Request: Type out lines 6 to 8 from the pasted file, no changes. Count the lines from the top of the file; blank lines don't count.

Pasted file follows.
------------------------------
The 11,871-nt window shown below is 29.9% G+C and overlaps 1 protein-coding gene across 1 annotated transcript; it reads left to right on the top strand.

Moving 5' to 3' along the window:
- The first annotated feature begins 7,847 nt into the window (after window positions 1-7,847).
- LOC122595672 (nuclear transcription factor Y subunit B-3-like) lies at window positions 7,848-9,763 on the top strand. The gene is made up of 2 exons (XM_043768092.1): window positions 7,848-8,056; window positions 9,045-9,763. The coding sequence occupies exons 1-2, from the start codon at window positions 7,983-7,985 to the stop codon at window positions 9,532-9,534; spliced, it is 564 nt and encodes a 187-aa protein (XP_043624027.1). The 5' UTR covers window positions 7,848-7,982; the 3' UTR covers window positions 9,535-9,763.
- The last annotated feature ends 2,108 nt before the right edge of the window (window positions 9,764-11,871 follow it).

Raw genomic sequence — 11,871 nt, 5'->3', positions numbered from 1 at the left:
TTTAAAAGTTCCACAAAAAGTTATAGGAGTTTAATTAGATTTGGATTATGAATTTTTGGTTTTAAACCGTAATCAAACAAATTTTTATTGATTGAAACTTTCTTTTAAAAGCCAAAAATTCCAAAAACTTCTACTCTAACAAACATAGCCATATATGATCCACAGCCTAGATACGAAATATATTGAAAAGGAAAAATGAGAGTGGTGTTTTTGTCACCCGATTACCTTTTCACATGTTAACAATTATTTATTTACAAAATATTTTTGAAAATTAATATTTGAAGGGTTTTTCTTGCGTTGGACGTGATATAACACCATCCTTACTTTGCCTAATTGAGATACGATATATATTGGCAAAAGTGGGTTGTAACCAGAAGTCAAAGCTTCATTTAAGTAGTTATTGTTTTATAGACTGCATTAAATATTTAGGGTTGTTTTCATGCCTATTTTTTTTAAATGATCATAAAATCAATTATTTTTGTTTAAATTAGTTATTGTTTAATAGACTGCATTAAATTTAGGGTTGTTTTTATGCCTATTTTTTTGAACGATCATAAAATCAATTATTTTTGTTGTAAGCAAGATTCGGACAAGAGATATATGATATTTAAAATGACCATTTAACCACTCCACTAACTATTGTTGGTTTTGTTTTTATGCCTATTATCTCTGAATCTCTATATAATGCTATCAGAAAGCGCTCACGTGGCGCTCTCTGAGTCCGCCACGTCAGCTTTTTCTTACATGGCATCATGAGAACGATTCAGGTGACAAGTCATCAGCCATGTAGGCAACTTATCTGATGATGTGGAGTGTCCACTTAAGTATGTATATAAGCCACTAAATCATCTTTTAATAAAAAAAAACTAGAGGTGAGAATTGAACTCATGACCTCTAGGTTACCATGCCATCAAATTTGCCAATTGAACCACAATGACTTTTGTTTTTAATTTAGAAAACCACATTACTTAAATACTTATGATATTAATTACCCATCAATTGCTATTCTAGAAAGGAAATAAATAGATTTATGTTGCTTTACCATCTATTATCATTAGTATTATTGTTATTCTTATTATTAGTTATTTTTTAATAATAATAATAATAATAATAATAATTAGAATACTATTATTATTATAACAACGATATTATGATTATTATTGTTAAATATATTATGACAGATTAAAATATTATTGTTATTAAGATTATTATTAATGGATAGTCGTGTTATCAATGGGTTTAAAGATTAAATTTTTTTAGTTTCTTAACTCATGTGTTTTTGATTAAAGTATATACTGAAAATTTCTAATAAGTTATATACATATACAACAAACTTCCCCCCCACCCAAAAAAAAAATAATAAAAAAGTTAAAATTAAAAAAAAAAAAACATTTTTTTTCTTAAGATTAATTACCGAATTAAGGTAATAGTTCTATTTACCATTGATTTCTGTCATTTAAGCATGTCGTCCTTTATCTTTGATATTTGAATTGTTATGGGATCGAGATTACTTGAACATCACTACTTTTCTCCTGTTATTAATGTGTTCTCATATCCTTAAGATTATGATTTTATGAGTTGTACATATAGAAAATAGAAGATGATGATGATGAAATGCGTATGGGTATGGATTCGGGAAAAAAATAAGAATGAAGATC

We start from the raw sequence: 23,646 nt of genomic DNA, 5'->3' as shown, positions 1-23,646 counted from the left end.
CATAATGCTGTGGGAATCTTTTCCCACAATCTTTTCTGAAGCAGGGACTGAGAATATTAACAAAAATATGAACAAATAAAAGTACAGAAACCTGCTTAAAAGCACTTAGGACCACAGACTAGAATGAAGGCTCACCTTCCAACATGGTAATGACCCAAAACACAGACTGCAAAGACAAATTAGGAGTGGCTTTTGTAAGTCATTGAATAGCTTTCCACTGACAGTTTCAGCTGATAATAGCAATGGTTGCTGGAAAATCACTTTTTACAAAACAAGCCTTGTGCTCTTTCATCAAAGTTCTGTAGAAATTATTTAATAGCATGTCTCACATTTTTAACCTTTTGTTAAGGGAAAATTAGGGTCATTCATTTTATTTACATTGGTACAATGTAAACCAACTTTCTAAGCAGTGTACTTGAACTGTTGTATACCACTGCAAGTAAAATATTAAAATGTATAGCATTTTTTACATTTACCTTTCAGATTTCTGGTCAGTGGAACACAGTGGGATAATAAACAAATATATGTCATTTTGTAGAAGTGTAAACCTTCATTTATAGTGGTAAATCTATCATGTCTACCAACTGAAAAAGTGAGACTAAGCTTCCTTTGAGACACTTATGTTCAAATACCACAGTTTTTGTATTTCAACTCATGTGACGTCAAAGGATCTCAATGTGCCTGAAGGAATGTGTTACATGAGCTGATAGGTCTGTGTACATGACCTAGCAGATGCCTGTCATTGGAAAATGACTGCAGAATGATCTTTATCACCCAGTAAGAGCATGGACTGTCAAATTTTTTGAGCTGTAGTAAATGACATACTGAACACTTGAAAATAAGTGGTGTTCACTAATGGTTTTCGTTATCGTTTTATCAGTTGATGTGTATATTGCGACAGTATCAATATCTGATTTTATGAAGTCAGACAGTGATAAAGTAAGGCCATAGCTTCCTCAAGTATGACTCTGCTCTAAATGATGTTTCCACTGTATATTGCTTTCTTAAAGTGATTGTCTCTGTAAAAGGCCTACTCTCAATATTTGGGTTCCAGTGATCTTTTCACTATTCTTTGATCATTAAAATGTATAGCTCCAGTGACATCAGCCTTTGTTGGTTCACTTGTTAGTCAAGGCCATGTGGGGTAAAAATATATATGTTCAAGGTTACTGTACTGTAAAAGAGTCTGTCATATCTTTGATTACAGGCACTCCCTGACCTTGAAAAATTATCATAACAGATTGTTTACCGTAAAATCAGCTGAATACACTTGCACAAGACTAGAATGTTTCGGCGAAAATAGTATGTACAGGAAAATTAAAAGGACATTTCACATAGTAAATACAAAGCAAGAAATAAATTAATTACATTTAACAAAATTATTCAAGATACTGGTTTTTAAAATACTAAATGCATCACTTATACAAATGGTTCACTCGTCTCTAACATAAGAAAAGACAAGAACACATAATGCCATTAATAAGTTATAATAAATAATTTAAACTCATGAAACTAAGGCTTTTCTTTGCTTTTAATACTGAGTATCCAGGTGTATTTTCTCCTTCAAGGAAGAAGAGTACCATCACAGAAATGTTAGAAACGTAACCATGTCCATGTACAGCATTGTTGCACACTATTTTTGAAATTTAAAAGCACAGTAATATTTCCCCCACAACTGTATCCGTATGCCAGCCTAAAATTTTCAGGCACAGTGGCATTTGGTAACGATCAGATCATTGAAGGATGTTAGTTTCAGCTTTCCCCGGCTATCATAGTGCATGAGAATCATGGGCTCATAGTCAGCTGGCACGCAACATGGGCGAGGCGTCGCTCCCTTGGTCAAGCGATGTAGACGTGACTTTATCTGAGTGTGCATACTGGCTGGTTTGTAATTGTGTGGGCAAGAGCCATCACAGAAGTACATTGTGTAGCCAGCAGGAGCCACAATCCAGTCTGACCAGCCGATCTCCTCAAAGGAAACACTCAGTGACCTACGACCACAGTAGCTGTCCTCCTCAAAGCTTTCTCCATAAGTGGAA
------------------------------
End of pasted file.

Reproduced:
Raw genomic sequence — 11,871 nt, 5'->3', positions numbered from 1 at the left:
TTTAAAAGTTCCACAAAAAGTTATAGGAGTTTAATTAGATTTGGATTATGAATTTTTGGTTTTAAACCGTAATCAAACAAATTTTTATTGATTGAAACTTTCTTTTAAAAGCCAAAAATTCCAAAAACTTCTACTCTAACAAACATAGCCATATATGATCCACAGCCTAGATACGAAATATATTGAAAAGGAAAAATGAGAGTGGTGTTTTTGTCACCCGATTACCTTTTCACATGTTAACAATTATTTATTTACAAAATATTTTTGAAAATTAATATTTGAAGGGTTTTTCTTGCGTTGGACGTGATATAACACCATCCTTACTTTGCCTAATTGAGATACGATATATATTGGCAAAAGTGGGTTGTAACCAGAAGTCAAAGCTTCATTTAAGTAGTTATTGTTTTATAGACTGCATTAAATATTTAGGGTTGTTTTCATGCCTATTTTTTTTAAATGATCATAAAATCAATTATTTTTGTTTAAATTAGTTATTGTTTAATAGACTGCATTAAATTTAGGGTTGTTTTTATGCCTATTTTTTTGAACGATCATAAAATCAATTATTTTTGTTGTAAGCAAGATTCGGACAAGAGATATATGATATTTAAAATGACCATTTAACCACTCCACTAACTATTGTTGGTTTTGTTTTTATGCCTATTATCTCTGAATCTCTATATAATGCTATCAGAAAGCGCTCACGTGGCGCTCTCTGAGTCCGCCACGTCAGCTTTTTCTTACATGGCATCATGAGAACGATTCAGGTGACAAGTCATCAGCCATGTAGGCAACTTATCTGATGATGTGGAGTGTCCACTTAAGTATGTATATAAGCCACTAAATCATCTTTTAATAAAAAAAAACTAGAGGTGAGAATTGAACTCATGACCTCTAGGTTACCATGCCATCAAATTTGCCAATTGAACCACAATGACTTTTGTTTTTAATTTAGAAAACCACATTACTTAAATACTTATGATATTAATTACCCATCAATTGCTATTCTAGAAAGGAAATAAATAGATTTATGTTGCTTTACCATCTATTATCATTAGTATTATTGTTATTCTTATTATTAGTTATTTTTTAATAATAATAATAATAATAATAATAATTAGAATACTATTATTATTATAACAACGATATTATGATTATTATTGTTAAATATATTATGACAGATTAAAATATTATTGTTATTAAGATTATTATTAATGGATAGTCGTGTTATCAATGGGTTTAAAGATTAAATTTTTTTAGTTTCTTAACTCATGTGTTTTTGATTAAAGTATATACTGAAAATTTCTAATAAGTTATATACATATACAACAAACTTCCCCCCCACCCAAAAAAAAAATAATAAAAAAGTTAAAATTAAAAAAAAAAAAACATTTTTTTTCTTAAGATTAATTACCGAATTAAGGTAATAGTTCTATTTACCATTGATTTCTGTCATTTAAGCATGTCGTCCTTTATCTTTGATATTTGAATTGTTATGGGATCGAGATTACTTGAACATCACTACTTTTCTCCTGTTATTAATGTGTTCTCATATCCTTAAGATTATGATTTTATGAGTTGTACATATAGAAAATAGAAGATGATGATGATGAAATGCGTATGGGTATGGATTCGGGAAAAAAATAAGAATGAAGATC

We start from the raw sequence: 23,646 nt of genomic DNA, 5'->3' as shown, positions 1-23,646 counted from the left end.